You might also need to provide these kinds of resources to students’ families when it’s appropriate. Parents often don’t know what to do when their child is struggling with mental health problems, and you can help by pointing them in the right direction!

Self-Help Strategies for High School Students

Another way to help students with their mental health is to provide them with options for
healthy coping. Teaching students stress management techniques such as grounding and
breathing exercises, mindfulness, and meditation, can help them cope with life’s challenges and maintain their mental health even during tough times.

You can also help them develop skills to cope with academic pressures. Help them learn time management techniques, study skills, and more. These strategies can help students reduce stress and maintain their academic performance when they are dealing with life’s challenges. Also, remind them to seek help when they need it!

Promoting Mental Health Awareness in Your High School

Students don’t always know that they need help and support for their mental health. They
might also feel uncertain or scared about bringing their problems to the counseling office. One way to help with these problems is to promote mental health awareness in your school.

Awareness campaigns, workshops, and seminars on mental health can accomplish two goals. First, they help to normalize seeking help and build an understanding that many people experience these kinds of issues. They also give students basic mental health knowledge that can help them in their own well-being journey.

A Counselor’s Role: Communication and Building Trust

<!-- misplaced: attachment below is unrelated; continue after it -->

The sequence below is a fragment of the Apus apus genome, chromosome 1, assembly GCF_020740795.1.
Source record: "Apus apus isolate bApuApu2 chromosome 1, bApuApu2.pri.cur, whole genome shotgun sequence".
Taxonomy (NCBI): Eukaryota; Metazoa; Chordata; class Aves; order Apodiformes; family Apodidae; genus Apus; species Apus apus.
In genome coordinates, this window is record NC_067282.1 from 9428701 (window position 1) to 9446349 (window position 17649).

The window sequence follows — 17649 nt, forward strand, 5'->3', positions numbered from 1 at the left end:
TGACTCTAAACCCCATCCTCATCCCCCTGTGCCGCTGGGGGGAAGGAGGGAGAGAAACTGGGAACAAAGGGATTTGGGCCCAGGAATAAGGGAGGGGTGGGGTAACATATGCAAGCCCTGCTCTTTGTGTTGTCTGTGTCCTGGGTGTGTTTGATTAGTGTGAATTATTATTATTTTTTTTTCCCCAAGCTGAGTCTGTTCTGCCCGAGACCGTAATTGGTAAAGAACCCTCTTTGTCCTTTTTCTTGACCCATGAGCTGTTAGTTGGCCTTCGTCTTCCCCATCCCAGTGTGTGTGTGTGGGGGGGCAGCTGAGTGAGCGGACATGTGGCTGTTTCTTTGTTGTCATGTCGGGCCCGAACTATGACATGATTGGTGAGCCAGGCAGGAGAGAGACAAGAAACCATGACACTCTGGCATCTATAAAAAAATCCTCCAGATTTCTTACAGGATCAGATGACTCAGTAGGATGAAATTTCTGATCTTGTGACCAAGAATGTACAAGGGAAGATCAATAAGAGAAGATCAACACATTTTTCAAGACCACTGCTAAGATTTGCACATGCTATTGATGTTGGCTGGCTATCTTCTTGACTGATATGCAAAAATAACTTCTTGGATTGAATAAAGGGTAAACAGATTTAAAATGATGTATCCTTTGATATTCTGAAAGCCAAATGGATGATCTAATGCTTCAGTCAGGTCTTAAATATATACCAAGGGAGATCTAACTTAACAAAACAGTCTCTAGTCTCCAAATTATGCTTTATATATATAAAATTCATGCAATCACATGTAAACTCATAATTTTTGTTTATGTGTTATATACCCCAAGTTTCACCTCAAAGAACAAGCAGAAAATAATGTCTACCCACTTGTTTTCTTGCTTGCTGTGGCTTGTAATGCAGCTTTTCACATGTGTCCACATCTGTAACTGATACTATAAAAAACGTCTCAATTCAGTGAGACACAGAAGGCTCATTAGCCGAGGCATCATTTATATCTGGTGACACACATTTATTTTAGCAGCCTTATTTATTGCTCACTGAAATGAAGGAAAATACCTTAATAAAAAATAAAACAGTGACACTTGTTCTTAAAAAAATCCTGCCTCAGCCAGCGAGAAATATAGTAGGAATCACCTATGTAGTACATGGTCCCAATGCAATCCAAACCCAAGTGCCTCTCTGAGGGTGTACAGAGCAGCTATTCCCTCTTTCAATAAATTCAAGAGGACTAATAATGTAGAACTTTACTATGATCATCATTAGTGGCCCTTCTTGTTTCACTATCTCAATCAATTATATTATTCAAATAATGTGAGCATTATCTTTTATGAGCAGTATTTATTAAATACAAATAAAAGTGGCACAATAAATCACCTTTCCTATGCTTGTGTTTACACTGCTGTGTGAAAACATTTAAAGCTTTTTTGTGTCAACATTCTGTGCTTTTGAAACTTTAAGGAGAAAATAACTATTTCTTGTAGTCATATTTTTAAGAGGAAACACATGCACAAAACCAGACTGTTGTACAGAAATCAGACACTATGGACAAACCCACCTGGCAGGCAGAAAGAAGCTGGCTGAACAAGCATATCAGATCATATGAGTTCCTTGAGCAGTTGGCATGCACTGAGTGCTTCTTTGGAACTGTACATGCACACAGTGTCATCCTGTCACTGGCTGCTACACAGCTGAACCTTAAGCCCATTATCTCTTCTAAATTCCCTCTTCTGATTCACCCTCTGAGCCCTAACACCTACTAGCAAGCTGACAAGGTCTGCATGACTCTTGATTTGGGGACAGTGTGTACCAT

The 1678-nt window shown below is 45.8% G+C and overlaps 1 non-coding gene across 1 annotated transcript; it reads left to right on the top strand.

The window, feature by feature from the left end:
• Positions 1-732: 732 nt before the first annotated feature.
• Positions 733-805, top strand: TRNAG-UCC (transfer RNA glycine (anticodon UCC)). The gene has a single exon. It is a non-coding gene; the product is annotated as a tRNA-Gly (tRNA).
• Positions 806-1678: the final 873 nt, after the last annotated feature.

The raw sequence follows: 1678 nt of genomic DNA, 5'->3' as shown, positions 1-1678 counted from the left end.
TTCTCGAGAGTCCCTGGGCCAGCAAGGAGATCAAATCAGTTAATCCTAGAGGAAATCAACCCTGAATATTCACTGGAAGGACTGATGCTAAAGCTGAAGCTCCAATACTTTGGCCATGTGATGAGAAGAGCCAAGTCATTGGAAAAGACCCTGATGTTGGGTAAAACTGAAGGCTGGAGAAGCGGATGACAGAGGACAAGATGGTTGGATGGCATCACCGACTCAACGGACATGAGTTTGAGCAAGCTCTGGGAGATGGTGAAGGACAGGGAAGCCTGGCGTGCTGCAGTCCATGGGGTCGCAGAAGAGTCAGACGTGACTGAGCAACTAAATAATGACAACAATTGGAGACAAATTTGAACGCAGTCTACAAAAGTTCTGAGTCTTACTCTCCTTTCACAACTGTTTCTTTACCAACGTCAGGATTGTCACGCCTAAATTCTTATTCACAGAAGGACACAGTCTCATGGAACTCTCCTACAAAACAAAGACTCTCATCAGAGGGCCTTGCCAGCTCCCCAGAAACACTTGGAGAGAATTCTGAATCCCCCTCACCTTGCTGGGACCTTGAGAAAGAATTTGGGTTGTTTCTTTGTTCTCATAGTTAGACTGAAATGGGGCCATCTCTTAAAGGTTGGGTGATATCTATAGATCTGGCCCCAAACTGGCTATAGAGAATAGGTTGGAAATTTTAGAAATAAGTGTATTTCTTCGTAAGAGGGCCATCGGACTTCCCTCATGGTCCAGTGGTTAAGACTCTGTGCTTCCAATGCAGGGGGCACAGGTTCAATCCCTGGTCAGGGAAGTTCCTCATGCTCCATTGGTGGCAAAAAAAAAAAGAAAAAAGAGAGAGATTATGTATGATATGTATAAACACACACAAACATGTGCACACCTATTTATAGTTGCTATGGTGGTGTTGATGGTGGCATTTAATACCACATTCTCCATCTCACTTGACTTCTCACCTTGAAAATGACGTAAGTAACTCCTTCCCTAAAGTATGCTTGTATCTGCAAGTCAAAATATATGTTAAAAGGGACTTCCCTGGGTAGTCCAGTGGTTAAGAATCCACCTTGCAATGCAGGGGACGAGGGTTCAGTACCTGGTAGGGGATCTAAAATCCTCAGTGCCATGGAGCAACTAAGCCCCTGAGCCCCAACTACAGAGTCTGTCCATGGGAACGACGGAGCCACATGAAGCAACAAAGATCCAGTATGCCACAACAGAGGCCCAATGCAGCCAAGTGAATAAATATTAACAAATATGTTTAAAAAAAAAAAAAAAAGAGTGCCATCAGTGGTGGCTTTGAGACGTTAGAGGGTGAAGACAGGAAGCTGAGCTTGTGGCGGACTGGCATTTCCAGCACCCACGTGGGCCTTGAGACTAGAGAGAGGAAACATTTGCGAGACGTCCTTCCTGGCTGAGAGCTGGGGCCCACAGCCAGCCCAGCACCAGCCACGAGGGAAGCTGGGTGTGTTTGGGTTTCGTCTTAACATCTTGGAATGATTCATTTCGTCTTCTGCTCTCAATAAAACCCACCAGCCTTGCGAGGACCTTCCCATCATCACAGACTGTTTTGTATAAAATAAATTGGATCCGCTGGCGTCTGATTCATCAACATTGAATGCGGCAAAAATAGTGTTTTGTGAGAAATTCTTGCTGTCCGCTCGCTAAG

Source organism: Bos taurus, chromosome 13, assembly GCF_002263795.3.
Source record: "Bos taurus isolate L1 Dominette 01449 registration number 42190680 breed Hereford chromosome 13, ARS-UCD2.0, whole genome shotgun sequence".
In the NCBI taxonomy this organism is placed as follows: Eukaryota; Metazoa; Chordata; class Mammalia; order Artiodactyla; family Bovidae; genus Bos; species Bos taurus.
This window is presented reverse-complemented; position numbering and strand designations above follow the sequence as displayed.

Above all, students need to feel safe when they walk into their counselor’s office. They need to know that you respect them and their privacy. Providing open and non-judgmental communication helps to build trust and allows counselors to better support students in building and maintaining their mental health and well-being.

Being a counselor isn’t always easy. However, when you’re able to provide resources that allow students to thrive, you are truly making a positive difference in the world.

Navigating the Discussion on Antisemitism with High School Students: Educate, Engage, and Empower

Addressing complex and sensitive topics like antisemitism in high school environments is crucial to fostering understanding, empathy, and combating prejudice. With the situation in Israel/Gaza this topic is at the forefront of conversation around the country. As educators and mentors, engaging in discussions about such topics is an opportunity to encourage critical thinking and promote a culture of inclusivity and respect. This blog post aims to outline effective strategies and approaches for discussing antisemitism with high school students, emphasizing the importance of education, open dialogue, and empowerment.

Understanding Antisemitism

Before engaging in conversations about antisemitism, it’s essential to establish a foundational understanding of what it is and its historical roots. Antisemitism refers to prejudice, discrimination, or hostility directed against Jewish people. It has a long and troubling history, often manifested in stereotypes, hate speech, violence, and systemic discrimination. Exploring the history of antisemitism, including significant events such as the Holocaust, helps students comprehend the severity and impact of such bigotry.

Creating a Safe and Open Environment

Establishing a safe space where students feel comfortable expressing their thoughts and asking questions is crucial. Emphasize the importance of respectful dialogue and the value of diverse perspectives. Encourage active listening and understanding differing viewpoints while maintaining a zero-tolerance policy for hate speech or discriminatory comments.

Utilizing Educational Resources

Introduce a variety of educational resources to provide context and insight into the topic. This might include documentaries, literature, survivor testimonies, and historical accounts. By incorporating diverse materials, students can grasp the multifaceted nature of antisemitism and its impact on individuals and societies.